About the lecture
Spending on prescription drugs is far higher in the U.S. than anywhere else in the world, due in large part to limited regulation of drug prices. In response to ongoing demands for political action, the Department of Health and Human Services proposed a policy mandating the inclusion of drug list prices in direct-to-consumer pharmaceutical television commercials. While that policy has since been blocked by the court system, questions remain as to whether such a policy could still lower drug prices and what unintended effects may arise. This presentation reports the results of a multi-method research project aimed at addressing those questions and tracking cost-related information in TV drug ads over time.
About the speaker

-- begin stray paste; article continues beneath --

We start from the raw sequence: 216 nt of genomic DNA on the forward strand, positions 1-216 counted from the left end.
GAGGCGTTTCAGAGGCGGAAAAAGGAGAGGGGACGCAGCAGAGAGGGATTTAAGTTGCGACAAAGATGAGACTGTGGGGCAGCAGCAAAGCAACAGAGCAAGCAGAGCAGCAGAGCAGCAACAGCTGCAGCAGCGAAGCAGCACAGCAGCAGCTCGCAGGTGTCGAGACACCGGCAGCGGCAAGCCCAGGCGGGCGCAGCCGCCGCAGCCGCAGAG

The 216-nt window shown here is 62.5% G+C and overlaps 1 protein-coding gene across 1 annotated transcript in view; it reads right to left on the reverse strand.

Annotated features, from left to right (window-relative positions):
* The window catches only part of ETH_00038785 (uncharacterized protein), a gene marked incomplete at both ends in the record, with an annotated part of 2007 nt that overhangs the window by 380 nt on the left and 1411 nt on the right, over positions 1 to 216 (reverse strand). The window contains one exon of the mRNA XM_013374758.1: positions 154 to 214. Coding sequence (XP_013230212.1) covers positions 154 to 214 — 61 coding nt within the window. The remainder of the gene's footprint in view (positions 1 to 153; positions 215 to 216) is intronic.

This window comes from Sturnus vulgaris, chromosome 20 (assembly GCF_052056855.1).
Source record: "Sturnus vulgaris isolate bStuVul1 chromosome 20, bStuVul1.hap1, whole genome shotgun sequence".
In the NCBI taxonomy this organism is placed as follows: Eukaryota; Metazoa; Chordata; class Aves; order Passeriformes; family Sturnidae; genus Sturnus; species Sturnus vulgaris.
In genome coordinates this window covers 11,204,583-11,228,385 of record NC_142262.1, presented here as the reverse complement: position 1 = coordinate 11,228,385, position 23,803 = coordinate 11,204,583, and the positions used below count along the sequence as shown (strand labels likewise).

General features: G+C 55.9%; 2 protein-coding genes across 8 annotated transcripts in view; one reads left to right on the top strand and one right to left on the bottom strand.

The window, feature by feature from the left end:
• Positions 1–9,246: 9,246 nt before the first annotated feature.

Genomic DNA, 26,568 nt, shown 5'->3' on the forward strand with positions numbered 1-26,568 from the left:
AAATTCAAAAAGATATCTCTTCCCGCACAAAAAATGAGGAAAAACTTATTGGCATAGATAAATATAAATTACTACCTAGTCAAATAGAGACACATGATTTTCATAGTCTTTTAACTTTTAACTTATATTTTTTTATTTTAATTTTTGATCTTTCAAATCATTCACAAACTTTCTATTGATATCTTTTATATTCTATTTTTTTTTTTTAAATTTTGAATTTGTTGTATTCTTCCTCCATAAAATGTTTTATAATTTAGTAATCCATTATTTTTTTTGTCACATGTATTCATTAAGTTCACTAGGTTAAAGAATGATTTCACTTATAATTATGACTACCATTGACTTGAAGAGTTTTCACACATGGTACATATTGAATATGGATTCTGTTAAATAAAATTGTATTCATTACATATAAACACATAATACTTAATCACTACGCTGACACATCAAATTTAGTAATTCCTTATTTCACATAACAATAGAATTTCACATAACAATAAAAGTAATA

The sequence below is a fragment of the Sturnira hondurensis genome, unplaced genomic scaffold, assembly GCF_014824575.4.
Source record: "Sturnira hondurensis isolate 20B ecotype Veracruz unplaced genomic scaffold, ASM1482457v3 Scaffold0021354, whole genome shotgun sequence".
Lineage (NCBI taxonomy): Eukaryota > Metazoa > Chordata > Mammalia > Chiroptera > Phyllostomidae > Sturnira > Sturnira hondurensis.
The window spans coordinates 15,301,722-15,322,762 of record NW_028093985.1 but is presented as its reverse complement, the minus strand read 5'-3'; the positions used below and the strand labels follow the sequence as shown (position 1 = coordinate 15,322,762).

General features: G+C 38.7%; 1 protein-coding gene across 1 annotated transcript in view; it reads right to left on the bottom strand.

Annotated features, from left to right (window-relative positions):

Dr. Jennifer Ball is an assistant professor in the Department of Advertising & Public Relations at Klein College of Media and Communication. Her scholarship examines the messaging strategies and effects of advertising and promotional health communication with a focus on direct-to-consumer pharmaceutical advertising. She has published her work in a variety of health communication and marketing communication journals including the International Journal of Advertising, Journal of Health Communication, Journal of Consumer Affairs, Journal of Current Issues and Research in Advertising and Health Marketing Quarterly.